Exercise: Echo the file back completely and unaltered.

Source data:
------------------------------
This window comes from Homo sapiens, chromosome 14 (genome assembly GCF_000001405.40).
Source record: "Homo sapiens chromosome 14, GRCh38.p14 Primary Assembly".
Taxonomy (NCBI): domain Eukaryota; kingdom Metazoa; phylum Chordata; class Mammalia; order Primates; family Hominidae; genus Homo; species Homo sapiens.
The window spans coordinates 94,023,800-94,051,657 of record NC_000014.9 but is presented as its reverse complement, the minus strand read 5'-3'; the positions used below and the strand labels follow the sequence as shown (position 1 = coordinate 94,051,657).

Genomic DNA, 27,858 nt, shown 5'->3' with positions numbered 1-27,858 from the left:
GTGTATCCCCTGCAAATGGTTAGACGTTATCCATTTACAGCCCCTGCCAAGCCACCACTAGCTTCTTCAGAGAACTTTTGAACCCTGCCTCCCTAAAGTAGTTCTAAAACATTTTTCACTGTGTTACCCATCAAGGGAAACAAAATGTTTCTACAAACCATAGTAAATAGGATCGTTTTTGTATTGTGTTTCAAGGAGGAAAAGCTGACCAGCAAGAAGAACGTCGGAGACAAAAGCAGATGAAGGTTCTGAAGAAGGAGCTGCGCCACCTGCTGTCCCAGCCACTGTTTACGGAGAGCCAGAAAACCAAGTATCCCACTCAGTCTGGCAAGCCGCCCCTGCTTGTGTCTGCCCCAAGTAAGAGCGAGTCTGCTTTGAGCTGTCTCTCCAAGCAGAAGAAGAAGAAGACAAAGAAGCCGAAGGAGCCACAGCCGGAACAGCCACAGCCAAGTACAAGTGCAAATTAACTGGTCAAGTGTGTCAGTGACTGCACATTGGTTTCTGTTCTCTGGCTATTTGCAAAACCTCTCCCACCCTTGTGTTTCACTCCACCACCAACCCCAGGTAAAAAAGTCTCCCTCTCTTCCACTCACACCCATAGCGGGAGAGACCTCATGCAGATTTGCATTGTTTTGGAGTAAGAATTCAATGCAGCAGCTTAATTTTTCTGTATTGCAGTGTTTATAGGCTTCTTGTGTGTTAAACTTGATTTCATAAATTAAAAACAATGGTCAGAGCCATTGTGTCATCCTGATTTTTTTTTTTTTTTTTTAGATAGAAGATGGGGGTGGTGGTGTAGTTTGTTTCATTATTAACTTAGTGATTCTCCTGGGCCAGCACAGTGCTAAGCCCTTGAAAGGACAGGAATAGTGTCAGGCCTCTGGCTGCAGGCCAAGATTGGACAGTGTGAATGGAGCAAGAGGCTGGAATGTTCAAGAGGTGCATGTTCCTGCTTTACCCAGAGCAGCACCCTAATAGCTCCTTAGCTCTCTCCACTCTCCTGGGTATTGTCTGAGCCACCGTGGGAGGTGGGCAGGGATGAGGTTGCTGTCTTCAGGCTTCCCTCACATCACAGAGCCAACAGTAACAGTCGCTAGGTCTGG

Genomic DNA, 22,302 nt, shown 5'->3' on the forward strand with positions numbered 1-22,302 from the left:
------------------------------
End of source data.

This window comes from Homo sapiens, chromosome 14 (genome assembly GCF_000001405.40).
Source record: "Homo sapiens chromosome 14, GRCh38.p14 Primary Assembly".
Taxonomy (NCBI): domain Eukaryota; kingdom Metazoa; phylum Chordata; class Mammalia; order Primates; family Hominidae; genus Homo; species Homo sapiens.
The window spans coordinates 94,023,800-94,051,657 of record NC_000014.9 but is presented as its reverse complement, the minus strand read 5'-3'; the positions used below and the strand labels follow the sequence as shown (position 1 = coordinate 94,051,657).

Genomic DNA, 27,858 nt, shown 5'->3' with positions numbered 1-27,858 from the left:
GTGTATCCCCTGCAAATGGTTAGACGTTATCCATTTACAGCCCCTGCCAAGCCACCACTAGCTTCTTCAGAGAACTTTTGAACCCTGCCTCCCTAAAGTAGTTCTAAAACATTTTTCACTGTGTTACCCATCAAGGGAAACAAAATGTTTCTACAAACCATAGTAAATAGGATCGTTTTTGTATTGTGTTTCAAGGAGGAAAAGCTGACCAGCAAGAAGAACGTCGGAGACAAAAGCAGATGAAGGTTCTGAAGAAGGAGCTGCGCCACCTGCTGTCCCAGCCACTGTTTACGGAGAGCCAGAAAACCAAGTATCCCACTCAGTCTGGCAAGCCGCCCCTGCTTGTGTCTGCCCCAAGTAAGAGCGAGTCTGCTTTGAGCTGTCTCTCCAAGCAGAAGAAGAAGAAGACAAAGAAGCCGAAGGAGCCACAGCCGGAACAGCCACAGCCAAGTACAAGTGCAAATTAACTGGTCAAGTGTGTCAGTGACTGCACATTGGTTTCTGTTCTCTGGCTATTTGCAAAACCTCTCCCACCCTTGTGTTTCACTCCACCACCAACCCCAGGTAAAAAAGTCTCCCTCTCTTCCACTCACACCCATAGCGGGAGAGACCTCATGCAGATTTGCATTGTTTTGGAGTAAGAATTCAATGCAGCAGCTTAATTTTTCTGTATTGCAGTGTTTATAGGCTTCTTGTGTGTTAAACTTGATTTCATAAATTAAAAACAATGGTCAGAGCCATTGTGTCATCCTGATTTTTTTTTTTTTTTTTTAGATAGAAGATGGGGGTGGTGGTGTAGTTTGTTTCATTATTAACTTAGTGATTCTCCTGGGCCAGCACAGTGCTAAGCCCTTGAAAGGACAGGAATAGTGTCAGGCCTCTGGCTGCAGGCCAAGATTGGACAGTGTGAATGGAGCAAGAGGCTGGAATGTTCAAGAGGTGCATGTTCCTGCTTTACCCAGAGCAGCACCCTAATAGCTCCTTAGCTCTCTCCACTCTCCTGGGTATTGTCTGAGCCACCGTGGGAGGTGGGCAGGGATGAGGTTGCTGTCTTCAGGCTTCCCTCACATCACAGAGCCAACAGTAACAGTCGCTAGGTCTGG

Genomic DNA, 22,302 nt, shown 5'->3' on the forward strand with positions numbered 1-22,302 from the left: